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Haptic memory and handedness in 2-month-old infants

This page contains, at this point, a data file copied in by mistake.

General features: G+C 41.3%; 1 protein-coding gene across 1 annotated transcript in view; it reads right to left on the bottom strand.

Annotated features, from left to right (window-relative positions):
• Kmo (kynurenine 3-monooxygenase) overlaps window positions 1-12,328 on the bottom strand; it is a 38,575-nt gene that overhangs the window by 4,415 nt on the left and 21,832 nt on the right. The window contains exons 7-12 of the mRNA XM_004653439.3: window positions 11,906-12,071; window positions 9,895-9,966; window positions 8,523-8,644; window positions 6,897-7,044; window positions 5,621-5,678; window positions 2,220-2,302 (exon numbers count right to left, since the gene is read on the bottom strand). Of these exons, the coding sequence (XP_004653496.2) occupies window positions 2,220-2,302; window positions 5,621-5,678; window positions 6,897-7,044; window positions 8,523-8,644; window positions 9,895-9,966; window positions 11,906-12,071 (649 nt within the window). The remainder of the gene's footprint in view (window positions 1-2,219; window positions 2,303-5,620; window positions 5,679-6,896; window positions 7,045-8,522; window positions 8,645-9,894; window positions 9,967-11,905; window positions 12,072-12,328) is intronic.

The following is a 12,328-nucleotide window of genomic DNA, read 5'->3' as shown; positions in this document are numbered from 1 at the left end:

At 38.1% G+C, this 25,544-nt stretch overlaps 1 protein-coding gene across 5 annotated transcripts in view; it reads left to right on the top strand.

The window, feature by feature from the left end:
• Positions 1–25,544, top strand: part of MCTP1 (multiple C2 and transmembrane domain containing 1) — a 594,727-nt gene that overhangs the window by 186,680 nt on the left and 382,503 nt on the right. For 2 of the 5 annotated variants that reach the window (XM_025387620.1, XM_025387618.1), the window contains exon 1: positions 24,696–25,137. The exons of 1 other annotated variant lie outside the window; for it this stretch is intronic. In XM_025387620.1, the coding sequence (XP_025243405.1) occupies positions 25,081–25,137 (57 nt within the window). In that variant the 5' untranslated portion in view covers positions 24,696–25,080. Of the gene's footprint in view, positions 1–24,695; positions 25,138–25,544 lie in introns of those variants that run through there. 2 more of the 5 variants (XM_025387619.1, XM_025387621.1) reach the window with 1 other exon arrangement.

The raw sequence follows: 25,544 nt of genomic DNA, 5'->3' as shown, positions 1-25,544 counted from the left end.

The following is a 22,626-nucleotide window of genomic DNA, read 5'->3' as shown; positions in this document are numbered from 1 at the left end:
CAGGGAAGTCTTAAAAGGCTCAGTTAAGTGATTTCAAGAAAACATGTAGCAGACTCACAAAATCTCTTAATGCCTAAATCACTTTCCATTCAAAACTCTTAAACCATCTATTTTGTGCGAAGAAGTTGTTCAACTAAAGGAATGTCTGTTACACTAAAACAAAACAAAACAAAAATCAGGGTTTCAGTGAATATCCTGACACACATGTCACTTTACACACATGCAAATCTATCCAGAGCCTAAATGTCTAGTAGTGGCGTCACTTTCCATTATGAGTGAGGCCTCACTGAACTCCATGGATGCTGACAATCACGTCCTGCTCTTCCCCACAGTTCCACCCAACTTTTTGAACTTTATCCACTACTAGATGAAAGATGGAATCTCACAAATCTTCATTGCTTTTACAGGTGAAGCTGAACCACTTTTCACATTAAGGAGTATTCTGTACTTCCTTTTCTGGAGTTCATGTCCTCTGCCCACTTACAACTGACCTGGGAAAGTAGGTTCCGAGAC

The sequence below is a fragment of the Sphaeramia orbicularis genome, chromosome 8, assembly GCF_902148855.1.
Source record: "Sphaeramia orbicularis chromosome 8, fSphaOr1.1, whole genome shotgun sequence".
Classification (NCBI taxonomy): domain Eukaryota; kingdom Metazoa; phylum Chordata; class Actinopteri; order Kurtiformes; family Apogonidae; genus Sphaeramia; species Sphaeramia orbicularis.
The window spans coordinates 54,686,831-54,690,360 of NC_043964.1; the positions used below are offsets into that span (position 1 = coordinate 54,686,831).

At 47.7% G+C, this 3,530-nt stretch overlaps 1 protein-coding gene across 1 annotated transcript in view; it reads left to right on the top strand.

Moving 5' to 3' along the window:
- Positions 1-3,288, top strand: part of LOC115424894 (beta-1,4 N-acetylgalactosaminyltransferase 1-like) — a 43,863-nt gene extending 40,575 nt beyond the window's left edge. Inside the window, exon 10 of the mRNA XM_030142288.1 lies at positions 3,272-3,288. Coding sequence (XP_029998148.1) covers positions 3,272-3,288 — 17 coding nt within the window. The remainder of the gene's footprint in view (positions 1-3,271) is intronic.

Examined the robustness of infant haptic memory, asymmetry between hands, and sex differences in haptic memory in infancy. 48 males and 48 females (2 months old) were habituated haptically to an object with their right and left hand out of the field of view. Haptic memory was then tested under three conditions: after haptic interference, after a 30-second delay, or after no delay. The results show that haptic habituation occurred for both hands. The female Ss needed more time to habituate with their left hand than with their right hand, and they habituated more slowly than the male Ss did. Discrimination was also found in both hands and in both sexes. Haptic delayed recognition memory was found in males mainly after a short delay and under certain conditions after interference. Recognition memory was found after interference only with the left hand in females. This result seemed to depend on the information processing speed. A sex difference in memory performance was clearly observed. In addition, the left hand retained better information on object shape than did the right hand for both the sexes. Asymmetries in infancy are also discussed in connection with the difference in brain maturation rate. (PsycINFO Database Record (c) 2005 APA, all rights reserved)



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